He continued: “We can’t afford failure; we can’t afford projects that get half-built, or go over budget. That’s the type of headline that will kill this movement.”
Ron Sims, deputy secretary of the Department of Housing and Urban Development (HUD), spoke about the administration’s sustainability and livability initiatives coordinating the agencies responsible for housing, transportation, environmental protection, and energy—promoting housing along transit corridors, for example. Funding recipients must also be more expansive in their approach, he said: “We’ll insist on regional planning.”
Deputy Transportation Secretary John Porcari agreed that local partners will be key to the regional development process, citing the torrent of applications for federal TIGER (Transportation Investment Generating Economic Recovery) grants.
“In terms of coordinating with land use at the local and regional level,” he said, “this will not be top-down; it will be those communities who can help themselves.”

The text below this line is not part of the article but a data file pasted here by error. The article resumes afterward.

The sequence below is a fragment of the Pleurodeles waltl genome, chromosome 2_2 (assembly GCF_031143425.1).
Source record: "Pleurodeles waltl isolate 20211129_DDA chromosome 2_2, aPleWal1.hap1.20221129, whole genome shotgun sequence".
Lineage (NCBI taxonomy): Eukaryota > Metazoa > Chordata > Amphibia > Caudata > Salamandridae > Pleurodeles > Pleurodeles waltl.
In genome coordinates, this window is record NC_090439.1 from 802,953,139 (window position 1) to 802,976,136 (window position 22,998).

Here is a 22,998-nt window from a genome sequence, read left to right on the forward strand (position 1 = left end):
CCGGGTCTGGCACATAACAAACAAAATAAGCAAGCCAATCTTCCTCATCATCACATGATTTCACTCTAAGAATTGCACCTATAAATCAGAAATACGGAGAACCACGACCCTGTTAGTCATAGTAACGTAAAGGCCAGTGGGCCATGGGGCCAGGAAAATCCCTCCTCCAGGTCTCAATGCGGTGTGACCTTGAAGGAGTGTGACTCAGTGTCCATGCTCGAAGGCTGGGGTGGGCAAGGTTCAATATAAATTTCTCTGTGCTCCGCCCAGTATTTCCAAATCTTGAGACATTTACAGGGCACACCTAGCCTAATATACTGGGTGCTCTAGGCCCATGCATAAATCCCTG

He added that DOT needs to be “less prescriptive, and more performance-based,” noting some 110 “stovepiped” department programs that are often “beat to fit” to address local needs.
The importance of transit and high-speed rail for economic development was also a major theme at Rail~Volution, as participants commented on the billions in investment dollars occurring along new rail lines. Several sessions at the conference focused on ways to capture the value that such infrastructure creates, to help on the financing end.
Shelley Poticha, senior advisor with HUD’s Office of Sustainable Housing and Communities, addressed the Closing Plenary Session. “Now is the time to be loud and courageous,” she urged as she worked with attendees on a to-do list to take ideas forward.
Anthony Flint is a Boston-based writer at the Lincoln Institute of Land Policy.
BY KAREN HOLMES, Special to Passenger Transport